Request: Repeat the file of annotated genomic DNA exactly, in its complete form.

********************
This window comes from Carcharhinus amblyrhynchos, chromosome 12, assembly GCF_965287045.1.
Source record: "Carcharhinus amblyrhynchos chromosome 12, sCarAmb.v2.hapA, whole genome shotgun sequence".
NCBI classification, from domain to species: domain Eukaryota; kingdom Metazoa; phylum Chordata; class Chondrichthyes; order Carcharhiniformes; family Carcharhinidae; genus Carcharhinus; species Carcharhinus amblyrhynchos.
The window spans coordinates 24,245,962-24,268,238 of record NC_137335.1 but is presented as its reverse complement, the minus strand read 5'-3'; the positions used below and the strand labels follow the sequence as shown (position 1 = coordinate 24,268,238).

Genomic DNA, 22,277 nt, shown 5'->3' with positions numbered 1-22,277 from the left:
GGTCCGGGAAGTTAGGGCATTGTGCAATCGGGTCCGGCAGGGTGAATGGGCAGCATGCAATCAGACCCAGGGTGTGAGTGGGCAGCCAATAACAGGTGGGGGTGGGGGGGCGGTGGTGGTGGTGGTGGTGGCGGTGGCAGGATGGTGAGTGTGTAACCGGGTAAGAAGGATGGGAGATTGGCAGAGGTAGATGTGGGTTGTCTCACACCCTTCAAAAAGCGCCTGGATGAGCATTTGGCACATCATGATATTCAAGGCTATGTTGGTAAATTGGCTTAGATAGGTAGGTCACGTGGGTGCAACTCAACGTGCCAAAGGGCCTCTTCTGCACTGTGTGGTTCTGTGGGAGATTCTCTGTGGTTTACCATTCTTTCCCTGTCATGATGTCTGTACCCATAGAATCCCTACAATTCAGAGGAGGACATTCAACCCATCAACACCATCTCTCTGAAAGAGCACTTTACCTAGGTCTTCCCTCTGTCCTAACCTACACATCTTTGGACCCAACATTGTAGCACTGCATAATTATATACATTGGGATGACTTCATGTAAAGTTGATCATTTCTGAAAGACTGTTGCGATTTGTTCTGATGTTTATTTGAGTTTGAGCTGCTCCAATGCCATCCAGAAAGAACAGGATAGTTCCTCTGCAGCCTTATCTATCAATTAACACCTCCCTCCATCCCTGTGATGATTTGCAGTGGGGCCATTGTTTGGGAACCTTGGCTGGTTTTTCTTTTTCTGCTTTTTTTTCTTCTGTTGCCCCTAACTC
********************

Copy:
This window comes from Carcharhinus amblyrhynchos, chromosome 12, assembly GCF_965287045.1.
Source record: "Carcharhinus amblyrhynchos chromosome 12, sCarAmb.v2.hapA, whole genome shotgun sequence".
NCBI classification, from domain to species: domain Eukaryota; kingdom Metazoa; phylum Chordata; class Chondrichthyes; order Carcharhiniformes; family Carcharhinidae; genus Carcharhinus; species Carcharhinus amblyrhynchos.
The window spans coordinates 24,245,962-24,268,238 of record NC_137335.1 but is presented as its reverse complement, the minus strand read 5'-3'; the positions used below and the strand labels follow the sequence as shown (position 1 = coordinate 24,268,238).

Genomic DNA, 22,277 nt, shown 5'->3' with positions numbered 1-22,277 from the left:
GGTCCGGGAAGTTAGGGCATTGTGCAATCGGGTCCGGCAGGGTGAATGGGCAGCATGCAATCAGACCCAGGGTGTGAGTGGGCAGCCAATAACAGGTGGGGGTGGGGGGGCGGTGGTGGTGGTGGTGGTGGCGGTGGCAGGATGGTGAGTGTGTAACCGGGTAAGAAGGATGGGAGATTGGCAGAGGTAGATGTGGGTTGTCTCACACCCTTCAAAAAGCGCCTGGATGAGCATTTGGCACATCATGATATTCAAGGCTATGTTGGTAAATTGGCTTAGATAGGTAGGTCACGTGGGTGCAACTCAACGTGCCAAAGGGCCTCTTCTGCACTGTGTGGTTCTGTGGGAGATTCTCTGTGGTTTACCATTCTTTCCCTGTCATGATGTCTGTACCCATAGAATCCCTACAATTCAGAGGAGGACATTCAACCCATCAACACCATCTCTCTGAAAGAGCACTTTACCTAGGTCTTCCCTCTGTCCTAACCTACACATCTTTGGACCCAACATTGTAGCACTGCATAATTATATACATTGGGATGACTTCATGTAAAGTTGATCATTTCTGAAAGACTGTTGCGATTTGTTCTGATGTTTATTTGAGTTTGAGCTGCTCCAATGCCATCCAGAAAGAACAGGATAGTTCCTCTGCAGCCTTATCTATCAATTAACACCTCCCTCCATCCCTGTGATGATTTGCAGTGGGGCCATTGTTTGGGAACCTTGGCTGGTTTTTCTTTTTCTGCTTTTTTTTCTTCTGTTGCCCCTAACTC